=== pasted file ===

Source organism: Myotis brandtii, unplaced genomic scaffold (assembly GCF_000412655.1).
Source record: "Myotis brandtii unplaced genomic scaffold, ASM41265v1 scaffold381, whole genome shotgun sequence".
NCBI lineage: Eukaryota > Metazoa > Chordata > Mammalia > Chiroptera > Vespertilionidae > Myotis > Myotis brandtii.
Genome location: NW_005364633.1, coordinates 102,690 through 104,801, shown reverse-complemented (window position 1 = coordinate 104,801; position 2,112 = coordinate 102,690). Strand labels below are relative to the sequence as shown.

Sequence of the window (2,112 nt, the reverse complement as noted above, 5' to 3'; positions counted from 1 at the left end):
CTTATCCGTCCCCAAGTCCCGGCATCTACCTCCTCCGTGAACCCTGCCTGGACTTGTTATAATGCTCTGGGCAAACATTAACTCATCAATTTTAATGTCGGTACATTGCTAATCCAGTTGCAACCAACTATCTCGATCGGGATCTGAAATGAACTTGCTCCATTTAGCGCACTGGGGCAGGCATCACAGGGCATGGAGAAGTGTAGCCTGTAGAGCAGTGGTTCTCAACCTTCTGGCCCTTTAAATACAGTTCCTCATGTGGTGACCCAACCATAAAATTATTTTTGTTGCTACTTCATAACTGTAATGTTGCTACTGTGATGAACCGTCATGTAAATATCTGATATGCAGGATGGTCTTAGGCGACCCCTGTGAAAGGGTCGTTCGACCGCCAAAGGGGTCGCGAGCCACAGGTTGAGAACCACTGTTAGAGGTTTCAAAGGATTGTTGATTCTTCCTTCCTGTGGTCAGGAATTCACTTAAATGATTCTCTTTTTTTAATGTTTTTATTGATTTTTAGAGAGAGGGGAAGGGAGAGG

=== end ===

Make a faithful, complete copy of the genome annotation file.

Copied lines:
Source organism: Myotis brandtii, unplaced genomic scaffold (assembly GCF_000412655.1).
Source record: "Myotis brandtii unplaced genomic scaffold, ASM41265v1 scaffold381, whole genome shotgun sequence".
NCBI lineage: Eukaryota > Metazoa > Chordata > Mammalia > Chiroptera > Vespertilionidae > Myotis > Myotis brandtii.
Genome location: NW_005364633.1, coordinates 102,690 through 104,801, shown reverse-complemented (window position 1 = coordinate 104,801; position 2,112 = coordinate 102,690). Strand labels below are relative to the sequence as shown.

Sequence of the window (2,112 nt, the reverse complement as noted above, 5' to 3'; positions counted from 1 at the left end):
CTTATCCGTCCCCAAGTCCCGGCATCTACCTCCTCCGTGAACCCTGCCTGGACTTGTTATAATGCTCTGGGCAAACATTAACTCATCAATTTTAATGTCGGTACATTGCTAATCCAGTTGCAACCAACTATCTCGATCGGGATCTGAAATGAACTTGCTCCATTTAGCGCACTGGGGCAGGCATCACAGGGCATGGAGAAGTGTAGCCTGTAGAGCAGTGGTTCTCAACCTTCTGGCCCTTTAAATACAGTTCCTCATGTGGTGACCCAACCATAAAATTATTTTTGTTGCTACTTCATAACTGTAATGTTGCTACTGTGATGAACCGTCATGTAAATATCTGATATGCAGGATGGTCTTAGGCGACCCCTGTGAAAGGGTCGTTCGACCGCCAAAGGGGTCGCGAGCCACAGGTTGAGAACCACTGTTAGAGGTTTCAAAGGATTGTTGATTCTTCCTTCCTGTGGTCAGGAATTCACTTAAATGATTCTCTTTTTTTAATGTTTTTATTGATTTTTAGAGAGAGGGGAAGGGAGAGG